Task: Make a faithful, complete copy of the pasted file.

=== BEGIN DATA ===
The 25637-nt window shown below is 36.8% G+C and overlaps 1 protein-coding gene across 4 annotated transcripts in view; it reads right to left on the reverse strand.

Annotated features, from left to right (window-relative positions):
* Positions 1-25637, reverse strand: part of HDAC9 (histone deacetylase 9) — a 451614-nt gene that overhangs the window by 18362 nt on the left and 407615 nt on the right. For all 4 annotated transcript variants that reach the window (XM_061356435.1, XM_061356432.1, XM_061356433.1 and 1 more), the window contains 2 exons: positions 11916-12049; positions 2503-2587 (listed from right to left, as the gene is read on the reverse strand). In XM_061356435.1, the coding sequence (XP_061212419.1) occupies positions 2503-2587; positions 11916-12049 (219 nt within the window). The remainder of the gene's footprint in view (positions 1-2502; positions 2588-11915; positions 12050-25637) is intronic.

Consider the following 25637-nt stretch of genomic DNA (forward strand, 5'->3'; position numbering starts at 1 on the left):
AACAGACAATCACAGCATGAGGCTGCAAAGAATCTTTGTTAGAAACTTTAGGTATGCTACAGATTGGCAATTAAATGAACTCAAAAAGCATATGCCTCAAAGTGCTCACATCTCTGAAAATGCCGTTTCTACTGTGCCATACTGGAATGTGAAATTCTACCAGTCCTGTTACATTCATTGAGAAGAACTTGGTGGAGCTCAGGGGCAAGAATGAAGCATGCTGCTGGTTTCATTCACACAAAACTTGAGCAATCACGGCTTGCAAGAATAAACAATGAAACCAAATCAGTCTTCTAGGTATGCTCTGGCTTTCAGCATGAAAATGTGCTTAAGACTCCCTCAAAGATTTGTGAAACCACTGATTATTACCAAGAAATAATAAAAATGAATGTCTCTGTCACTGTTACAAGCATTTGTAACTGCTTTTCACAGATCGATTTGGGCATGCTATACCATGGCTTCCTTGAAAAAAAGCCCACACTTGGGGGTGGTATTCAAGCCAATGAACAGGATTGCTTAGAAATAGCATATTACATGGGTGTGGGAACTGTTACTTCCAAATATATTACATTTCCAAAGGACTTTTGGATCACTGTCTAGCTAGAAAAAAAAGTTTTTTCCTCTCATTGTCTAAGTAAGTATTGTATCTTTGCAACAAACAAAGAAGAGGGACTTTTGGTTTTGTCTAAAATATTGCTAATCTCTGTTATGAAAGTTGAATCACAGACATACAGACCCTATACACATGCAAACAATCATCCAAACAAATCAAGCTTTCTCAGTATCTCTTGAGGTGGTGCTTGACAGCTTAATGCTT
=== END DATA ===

The 25637-nt window shown below is 36.8% G+C and overlaps 1 protein-coding gene across 4 annotated transcripts in view; it reads right to left on the reverse strand.

Annotated features, from left to right (window-relative positions):
* Positions 1-25637, reverse strand: part of HDAC9 (histone deacetylase 9) — a 451614-nt gene that overhangs the window by 18362 nt on the left and 407615 nt on the right. For all 4 annotated transcript variants that reach the window (XM_061356435.1, XM_061356432.1, XM_061356433.1 and 1 more), the window contains 2 exons: positions 11916-12049; positions 2503-2587 (listed from right to left, as the gene is read on the reverse strand). In XM_061356435.1, the coding sequence (XP_061212419.1) occupies positions 2503-2587; positions 11916-12049 (219 nt within the window). The remainder of the gene's footprint in view (positions 1-2502; positions 2588-11915; positions 12050-25637) is intronic.

Consider the following 25637-nt stretch of genomic DNA (forward strand, 5'->3'; position numbering starts at 1 on the left):
AACAGACAATCACAGCATGAGGCTGCAAAGAATCTTTGTTAGAAACTTTAGGTATGCTACAGATTGGCAATTAAATGAACTCAAAAAGCATATGCCTCAAAGTGCTCACATCTCTGAAAATGCCGTTTCTACTGTGCCATACTGGAATGTGAAATTCTACCAGTCCTGTTACATTCATTGAGAAGAACTTGGTGGAGCTCAGGGGCAAGAATGAAGCATGCTGCTGGTTTCATTCACACAAAACTTGAGCAATCACGGCTTGCAAGAATAAACAATGAAACCAAATCAGTCTTCTAGGTATGCTCTGGCTTTCAGCATGAAAATGTGCTTAAGACTCCCTCAAAGATTTGTGAAACCACTGATTATTACCAAGAAATAATAAAAATGAATGTCTCTGTCACTGTTACAAGCATTTGTAACTGCTTTTCACAGATCGATTTGGGCATGCTATACCATGGCTTCCTTGAAAAAAAGCCCACACTTGGGGGTGGTATTCAAGCCAATGAACAGGATTGCTTAGAAATAGCATATTACATGGGTGTGGGAACTGTTACTTCCAAATATATTACATTTCCAAAGGACTTTTGGATCACTGTCTAGCTAGAAAAAAAAGTTTTTTCCTCTCATTGTCTAAGTAAGTATTGTATCTTTGCAACAAACAAAGAAGAGGGACTTTTGGTTTTGTCTAAAATATTGCTAATCTCTGTTATGAAAGTTGAATCACAGACATACAGACCCTATACACATGCAAACAATCATCCAAACAAATCAAGCTTTCTCAGTATCTCTTGAGGTGGTGCTTGACAGCTTAATGCTT